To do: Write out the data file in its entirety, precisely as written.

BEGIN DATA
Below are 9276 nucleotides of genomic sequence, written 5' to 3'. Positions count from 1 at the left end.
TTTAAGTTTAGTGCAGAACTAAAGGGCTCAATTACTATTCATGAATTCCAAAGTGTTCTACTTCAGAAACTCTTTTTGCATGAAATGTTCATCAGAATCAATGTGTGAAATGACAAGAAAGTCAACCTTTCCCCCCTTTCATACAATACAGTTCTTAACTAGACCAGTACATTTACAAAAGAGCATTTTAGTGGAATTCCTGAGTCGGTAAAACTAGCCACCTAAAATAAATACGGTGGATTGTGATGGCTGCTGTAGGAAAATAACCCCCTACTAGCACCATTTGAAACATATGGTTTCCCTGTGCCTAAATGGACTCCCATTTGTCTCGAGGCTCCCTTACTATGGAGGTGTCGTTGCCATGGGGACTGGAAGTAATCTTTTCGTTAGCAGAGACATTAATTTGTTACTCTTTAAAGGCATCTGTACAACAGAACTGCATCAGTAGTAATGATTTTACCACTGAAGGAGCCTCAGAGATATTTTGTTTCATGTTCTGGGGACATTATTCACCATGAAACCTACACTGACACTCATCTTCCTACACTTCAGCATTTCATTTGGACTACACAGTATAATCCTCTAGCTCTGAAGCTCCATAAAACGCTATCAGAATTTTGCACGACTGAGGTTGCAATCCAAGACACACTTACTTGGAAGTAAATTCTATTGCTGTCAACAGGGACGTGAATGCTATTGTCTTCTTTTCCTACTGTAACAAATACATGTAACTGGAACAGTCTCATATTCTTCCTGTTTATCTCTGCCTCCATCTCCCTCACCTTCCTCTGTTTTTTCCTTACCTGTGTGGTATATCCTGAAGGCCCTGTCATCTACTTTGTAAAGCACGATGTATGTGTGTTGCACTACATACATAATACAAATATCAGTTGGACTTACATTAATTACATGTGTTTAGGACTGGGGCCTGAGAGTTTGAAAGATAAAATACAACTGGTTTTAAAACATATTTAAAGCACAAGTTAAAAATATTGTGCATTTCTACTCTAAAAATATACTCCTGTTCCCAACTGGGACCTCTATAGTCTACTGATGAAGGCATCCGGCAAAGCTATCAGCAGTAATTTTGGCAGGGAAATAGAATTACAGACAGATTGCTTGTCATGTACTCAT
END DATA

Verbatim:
Below are 9276 nucleotides of genomic sequence, written 5' to 3'. Positions count from 1 at the left end.
TTTAAGTTTAGTGCAGAACTAAAGGGCTCAATTACTATTCATGAATTCCAAAGTGTTCTACTTCAGAAACTCTTTTTGCATGAAATGTTCATCAGAATCAATGTGTGAAATGACAAGAAAGTCAACCTTTCCCCCCTTTCATACAATACAGTTCTTAACTAGACCAGTACATTTACAAAAGAGCATTTTAGTGGAATTCCTGAGTCGGTAAAACTAGCCACCTAAAATAAATACGGTGGATTGTGATGGCTGCTGTAGGAAAATAACCCCCTACTAGCACCATTTGAAACATATGGTTTCCCTGTGCCTAAATGGACTCCCATTTGTCTCGAGGCTCCCTTACTATGGAGGTGTCGTTGCCATGGGGACTGGAAGTAATCTTTTCGTTAGCAGAGACATTAATTTGTTACTCTTTAAAGGCATCTGTACAACAGAACTGCATCAGTAGTAATGATTTTACCACTGAAGGAGCCTCAGAGATATTTTGTTTCATGTTCTGGGGACATTATTCACCATGAAACCTACACTGACACTCATCTTCCTACACTTCAGCATTTCATTTGGACTACACAGTATAATCCTCTAGCTCTGAAGCTCCATAAAACGCTATCAGAATTTTGCACGACTGAGGTTGCAATCCAAGACACACTTACTTGGAAGTAAATTCTATTGCTGTCAACAGGGACGTGAATGCTATTGTCTTCTTTTCCTACTGTAACAAATACATGTAACTGGAACAGTCTCATATTCTTCCTGTTTATCTCTGCCTCCATCTCCCTCACCTTCCTCTGTTTTTTCCTTACCTGTGTGGTATATCCTGAAGGCCCTGTCATCTACTTTGTAAAGCACGATGTATGTGTGTTGCACTACATACATAATACAAATATCAGTTGGACTTACATTAATTACATGTGTTTAGGACTGGGGCCTGAGAGTTTGAAAGATAAAATACAACTGGTTTTAAAACATATTTAAAGCACAAGTTAAAAATATTGTGCATTTCTACTCTAAAAATATACTCCTGTTCCCAACTGGGACCTCTATAGTCTACTGATGAAGGCATCCGGCAAAGCTATCAGCAGTAATTTTGGCAGGGAAATAGAATTACAGACAGATTGCTTGTCATGTACTCAT